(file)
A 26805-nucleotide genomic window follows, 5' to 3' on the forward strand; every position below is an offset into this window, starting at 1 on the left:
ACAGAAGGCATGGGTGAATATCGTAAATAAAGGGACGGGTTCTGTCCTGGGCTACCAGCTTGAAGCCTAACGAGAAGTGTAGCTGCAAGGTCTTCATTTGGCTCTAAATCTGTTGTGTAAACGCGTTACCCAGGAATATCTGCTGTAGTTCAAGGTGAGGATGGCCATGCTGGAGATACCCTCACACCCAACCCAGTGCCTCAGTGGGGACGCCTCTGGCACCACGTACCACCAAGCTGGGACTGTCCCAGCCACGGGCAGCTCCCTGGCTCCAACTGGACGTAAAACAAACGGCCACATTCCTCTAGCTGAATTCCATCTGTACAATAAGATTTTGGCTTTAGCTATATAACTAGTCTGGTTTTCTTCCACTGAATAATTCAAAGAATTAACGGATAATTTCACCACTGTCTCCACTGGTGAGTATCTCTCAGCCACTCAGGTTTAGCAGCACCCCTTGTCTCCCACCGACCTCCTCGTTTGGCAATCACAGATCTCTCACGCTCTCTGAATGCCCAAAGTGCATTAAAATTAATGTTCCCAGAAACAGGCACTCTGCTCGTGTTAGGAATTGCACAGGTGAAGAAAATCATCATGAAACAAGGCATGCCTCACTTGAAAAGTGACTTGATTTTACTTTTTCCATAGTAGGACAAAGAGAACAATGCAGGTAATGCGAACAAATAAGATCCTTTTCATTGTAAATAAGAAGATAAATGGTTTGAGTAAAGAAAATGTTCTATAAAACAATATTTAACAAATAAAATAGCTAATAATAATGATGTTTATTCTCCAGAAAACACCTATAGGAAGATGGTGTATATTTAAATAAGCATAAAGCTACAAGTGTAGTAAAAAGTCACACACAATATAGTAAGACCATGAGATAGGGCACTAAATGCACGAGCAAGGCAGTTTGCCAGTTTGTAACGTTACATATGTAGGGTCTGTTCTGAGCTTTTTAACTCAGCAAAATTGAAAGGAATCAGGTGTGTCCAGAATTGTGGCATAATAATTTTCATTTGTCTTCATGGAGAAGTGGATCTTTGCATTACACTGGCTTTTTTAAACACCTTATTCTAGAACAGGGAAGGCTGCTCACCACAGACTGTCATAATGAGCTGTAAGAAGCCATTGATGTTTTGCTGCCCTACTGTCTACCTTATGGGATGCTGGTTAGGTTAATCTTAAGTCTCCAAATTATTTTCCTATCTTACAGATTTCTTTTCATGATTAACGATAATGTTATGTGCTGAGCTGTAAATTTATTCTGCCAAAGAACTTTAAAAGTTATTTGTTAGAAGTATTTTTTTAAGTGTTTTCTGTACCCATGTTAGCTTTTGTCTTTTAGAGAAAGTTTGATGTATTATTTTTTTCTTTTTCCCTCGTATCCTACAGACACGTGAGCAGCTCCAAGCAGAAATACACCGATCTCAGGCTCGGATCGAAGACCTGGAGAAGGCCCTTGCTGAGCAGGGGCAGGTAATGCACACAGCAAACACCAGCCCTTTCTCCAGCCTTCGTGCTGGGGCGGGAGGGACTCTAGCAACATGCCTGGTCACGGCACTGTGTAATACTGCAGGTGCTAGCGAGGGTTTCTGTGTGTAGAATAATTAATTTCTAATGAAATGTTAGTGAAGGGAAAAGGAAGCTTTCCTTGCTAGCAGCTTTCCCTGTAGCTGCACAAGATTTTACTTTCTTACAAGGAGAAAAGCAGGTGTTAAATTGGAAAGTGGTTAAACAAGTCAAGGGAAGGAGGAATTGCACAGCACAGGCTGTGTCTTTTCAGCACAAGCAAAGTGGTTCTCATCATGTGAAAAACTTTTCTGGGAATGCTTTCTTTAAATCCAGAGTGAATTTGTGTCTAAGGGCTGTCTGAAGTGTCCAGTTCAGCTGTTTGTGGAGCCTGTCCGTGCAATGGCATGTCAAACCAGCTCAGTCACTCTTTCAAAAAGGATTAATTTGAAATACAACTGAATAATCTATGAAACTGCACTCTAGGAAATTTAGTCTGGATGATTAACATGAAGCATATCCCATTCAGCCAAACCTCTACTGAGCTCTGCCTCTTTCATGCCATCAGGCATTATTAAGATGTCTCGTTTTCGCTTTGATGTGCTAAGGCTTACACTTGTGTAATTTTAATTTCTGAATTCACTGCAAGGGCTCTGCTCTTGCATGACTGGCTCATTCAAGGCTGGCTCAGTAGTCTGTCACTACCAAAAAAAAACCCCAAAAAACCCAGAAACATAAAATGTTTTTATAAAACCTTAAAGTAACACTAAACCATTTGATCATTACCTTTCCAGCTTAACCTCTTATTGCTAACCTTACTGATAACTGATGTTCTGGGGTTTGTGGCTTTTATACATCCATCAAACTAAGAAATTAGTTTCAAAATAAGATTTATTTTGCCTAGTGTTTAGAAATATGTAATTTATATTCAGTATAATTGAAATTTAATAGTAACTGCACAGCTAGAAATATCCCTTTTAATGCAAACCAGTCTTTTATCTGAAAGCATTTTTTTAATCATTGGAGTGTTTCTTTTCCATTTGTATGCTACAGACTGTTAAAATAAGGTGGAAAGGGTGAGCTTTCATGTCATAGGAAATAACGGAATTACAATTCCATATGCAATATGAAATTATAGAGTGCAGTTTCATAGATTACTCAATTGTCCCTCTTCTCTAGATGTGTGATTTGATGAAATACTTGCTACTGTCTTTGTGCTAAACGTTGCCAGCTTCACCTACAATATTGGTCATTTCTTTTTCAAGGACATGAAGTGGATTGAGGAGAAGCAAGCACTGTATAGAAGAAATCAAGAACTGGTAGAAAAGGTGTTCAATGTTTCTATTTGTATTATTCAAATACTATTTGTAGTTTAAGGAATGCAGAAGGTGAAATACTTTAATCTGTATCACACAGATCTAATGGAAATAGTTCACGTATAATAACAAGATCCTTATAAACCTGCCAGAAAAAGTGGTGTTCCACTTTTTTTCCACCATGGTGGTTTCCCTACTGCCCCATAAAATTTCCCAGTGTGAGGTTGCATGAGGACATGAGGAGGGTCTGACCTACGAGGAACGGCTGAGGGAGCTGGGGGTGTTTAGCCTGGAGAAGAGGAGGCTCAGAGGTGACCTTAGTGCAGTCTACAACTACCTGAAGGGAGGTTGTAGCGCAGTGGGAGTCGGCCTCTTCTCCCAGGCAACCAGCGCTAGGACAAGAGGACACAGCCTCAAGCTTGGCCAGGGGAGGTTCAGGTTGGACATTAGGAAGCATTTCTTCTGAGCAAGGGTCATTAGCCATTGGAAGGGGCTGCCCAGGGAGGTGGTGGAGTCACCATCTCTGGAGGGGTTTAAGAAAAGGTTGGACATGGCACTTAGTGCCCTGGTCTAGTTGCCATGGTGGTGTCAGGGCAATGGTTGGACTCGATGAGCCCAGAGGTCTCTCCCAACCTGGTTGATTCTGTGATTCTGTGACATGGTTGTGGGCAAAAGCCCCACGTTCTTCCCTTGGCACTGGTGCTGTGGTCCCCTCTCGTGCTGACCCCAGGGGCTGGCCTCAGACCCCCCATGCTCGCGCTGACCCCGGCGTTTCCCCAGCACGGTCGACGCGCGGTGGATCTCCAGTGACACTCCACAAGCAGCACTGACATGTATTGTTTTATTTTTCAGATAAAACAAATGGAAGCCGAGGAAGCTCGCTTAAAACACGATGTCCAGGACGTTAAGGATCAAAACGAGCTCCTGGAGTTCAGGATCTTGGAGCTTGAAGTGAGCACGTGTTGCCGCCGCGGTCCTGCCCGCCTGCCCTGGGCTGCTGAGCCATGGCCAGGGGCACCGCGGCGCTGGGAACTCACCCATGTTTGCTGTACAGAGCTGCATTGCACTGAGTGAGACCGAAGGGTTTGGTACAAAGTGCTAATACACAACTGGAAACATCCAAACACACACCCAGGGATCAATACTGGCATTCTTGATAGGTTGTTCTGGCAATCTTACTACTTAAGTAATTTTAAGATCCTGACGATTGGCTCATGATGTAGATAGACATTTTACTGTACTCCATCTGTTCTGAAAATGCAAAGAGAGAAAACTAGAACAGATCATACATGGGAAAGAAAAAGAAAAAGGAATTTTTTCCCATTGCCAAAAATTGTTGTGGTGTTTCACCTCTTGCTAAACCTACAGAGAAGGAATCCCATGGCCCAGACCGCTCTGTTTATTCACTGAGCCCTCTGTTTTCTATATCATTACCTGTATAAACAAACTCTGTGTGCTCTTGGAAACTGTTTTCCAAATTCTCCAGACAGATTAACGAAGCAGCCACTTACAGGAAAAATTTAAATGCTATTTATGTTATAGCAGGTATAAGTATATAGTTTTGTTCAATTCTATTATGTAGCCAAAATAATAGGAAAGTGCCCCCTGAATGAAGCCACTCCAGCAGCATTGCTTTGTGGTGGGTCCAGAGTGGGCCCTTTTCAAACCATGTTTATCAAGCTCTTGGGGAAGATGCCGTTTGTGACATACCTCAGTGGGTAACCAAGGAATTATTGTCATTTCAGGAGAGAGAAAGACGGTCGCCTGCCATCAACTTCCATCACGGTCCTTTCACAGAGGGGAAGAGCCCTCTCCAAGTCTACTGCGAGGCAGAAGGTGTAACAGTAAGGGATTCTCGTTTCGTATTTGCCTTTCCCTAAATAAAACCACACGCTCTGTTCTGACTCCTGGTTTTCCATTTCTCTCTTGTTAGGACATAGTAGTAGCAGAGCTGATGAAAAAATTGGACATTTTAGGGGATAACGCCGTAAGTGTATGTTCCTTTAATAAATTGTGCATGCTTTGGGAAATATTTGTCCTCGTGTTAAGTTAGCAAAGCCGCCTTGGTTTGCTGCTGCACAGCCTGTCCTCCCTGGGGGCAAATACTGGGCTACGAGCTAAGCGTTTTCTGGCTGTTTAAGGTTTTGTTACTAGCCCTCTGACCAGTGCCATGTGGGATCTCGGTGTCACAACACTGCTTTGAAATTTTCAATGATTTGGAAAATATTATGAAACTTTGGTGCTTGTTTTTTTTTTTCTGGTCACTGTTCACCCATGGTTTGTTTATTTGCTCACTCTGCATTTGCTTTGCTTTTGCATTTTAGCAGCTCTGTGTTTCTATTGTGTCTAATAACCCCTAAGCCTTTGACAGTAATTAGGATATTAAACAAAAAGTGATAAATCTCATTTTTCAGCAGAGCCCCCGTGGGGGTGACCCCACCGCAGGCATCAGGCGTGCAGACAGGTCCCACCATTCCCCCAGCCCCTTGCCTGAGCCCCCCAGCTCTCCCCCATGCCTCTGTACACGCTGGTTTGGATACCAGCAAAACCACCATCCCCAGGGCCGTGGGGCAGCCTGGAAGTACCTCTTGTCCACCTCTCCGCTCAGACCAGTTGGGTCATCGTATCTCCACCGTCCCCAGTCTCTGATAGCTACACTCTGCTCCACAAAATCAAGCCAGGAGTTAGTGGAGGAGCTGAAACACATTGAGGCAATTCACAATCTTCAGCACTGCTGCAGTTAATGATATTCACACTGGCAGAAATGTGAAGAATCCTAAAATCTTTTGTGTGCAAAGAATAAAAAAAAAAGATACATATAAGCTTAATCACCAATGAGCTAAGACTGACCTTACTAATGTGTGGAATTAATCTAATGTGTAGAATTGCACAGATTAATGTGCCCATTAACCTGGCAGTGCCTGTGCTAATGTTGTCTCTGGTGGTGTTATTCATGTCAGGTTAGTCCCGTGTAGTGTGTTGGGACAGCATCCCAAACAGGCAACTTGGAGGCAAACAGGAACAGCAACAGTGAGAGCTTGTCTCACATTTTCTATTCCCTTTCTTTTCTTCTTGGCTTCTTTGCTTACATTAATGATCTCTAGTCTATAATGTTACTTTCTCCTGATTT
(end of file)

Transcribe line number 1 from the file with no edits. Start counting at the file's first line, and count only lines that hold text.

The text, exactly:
A 26805-nucleotide genomic window follows, 5' to 3' on the forward strand; every position below is an offset into this window, starting at 1 on the left: